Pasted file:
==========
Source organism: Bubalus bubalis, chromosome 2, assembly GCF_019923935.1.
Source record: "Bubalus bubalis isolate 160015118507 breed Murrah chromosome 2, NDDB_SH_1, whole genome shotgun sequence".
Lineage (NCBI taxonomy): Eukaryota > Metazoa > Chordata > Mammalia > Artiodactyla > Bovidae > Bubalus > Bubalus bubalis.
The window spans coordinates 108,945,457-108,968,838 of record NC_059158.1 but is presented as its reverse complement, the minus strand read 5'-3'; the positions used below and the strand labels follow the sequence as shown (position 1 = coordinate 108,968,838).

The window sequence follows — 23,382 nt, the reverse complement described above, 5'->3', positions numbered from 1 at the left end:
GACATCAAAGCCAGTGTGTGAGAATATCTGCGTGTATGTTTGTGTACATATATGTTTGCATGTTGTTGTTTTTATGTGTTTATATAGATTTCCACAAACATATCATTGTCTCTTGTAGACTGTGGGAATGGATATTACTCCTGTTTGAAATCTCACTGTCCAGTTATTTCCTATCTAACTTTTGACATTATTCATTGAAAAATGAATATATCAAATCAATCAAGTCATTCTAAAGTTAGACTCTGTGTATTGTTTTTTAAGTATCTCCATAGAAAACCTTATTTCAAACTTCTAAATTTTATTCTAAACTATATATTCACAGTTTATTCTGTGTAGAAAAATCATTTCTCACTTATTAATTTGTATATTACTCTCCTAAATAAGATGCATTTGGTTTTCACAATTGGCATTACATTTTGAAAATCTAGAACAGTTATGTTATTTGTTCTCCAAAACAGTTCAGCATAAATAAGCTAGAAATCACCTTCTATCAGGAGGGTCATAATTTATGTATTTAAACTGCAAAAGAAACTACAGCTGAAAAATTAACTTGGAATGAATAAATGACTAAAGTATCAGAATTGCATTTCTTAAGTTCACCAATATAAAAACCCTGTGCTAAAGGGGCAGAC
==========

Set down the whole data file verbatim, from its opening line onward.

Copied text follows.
Source organism: Bubalus bubalis, chromosome 2, assembly GCF_019923935.1.
Source record: "Bubalus bubalis isolate 160015118507 breed Murrah chromosome 2, NDDB_SH_1, whole genome shotgun sequence".
Lineage (NCBI taxonomy): Eukaryota > Metazoa > Chordata > Mammalia > Artiodactyla > Bovidae > Bubalus > Bubalus bubalis.
The window spans coordinates 108,945,457-108,968,838 of record NC_059158.1 but is presented as its reverse complement, the minus strand read 5'-3'; the positions used below and the strand labels follow the sequence as shown (position 1 = coordinate 108,968,838).

The window sequence follows — 23,382 nt, the reverse complement described above, 5'->3', positions numbered from 1 at the left end:
GACATCAAAGCCAGTGTGTGAGAATATCTGCGTGTATGTTTGTGTACATATATGTTTGCATGTTGTTGTTTTTATGTGTTTATATAGATTTCCACAAACATATCATTGTCTCTTGTAGACTGTGGGAATGGATATTACTCCTGTTTGAAATCTCACTGTCCAGTTATTTCCTATCTAACTTTTGACATTATTCATTGAAAAATGAATATATCAAATCAATCAAGTCATTCTAAAGTTAGACTCTGTGTATTGTTTTTTAAGTATCTCCATAGAAAACCTTATTTCAAACTTCTAAATTTTATTCTAAACTATATATTCACAGTTTATTCTGTGTAGAAAAATCATTTCTCACTTATTAATTTGTATATTACTCTCCTAAATAAGATGCATTTGGTTTTCACAATTGGCATTACATTTTGAAAATCTAGAACAGTTATGTTATTTGTTCTCCAAAACAGTTCAGCATAAATAAGCTAGAAATCACCTTCTATCAGGAGGGTCATAATTTATGTATTTAAACTGCAAAAGAAACTACAGCTGAAAAATTAACTTGGAATGAATAAATGACTAAAGTATCAGAATTGCATTTCTTAAGTTCACCAATATAAAAACCCTGTGCTAAAGGGGCAGAC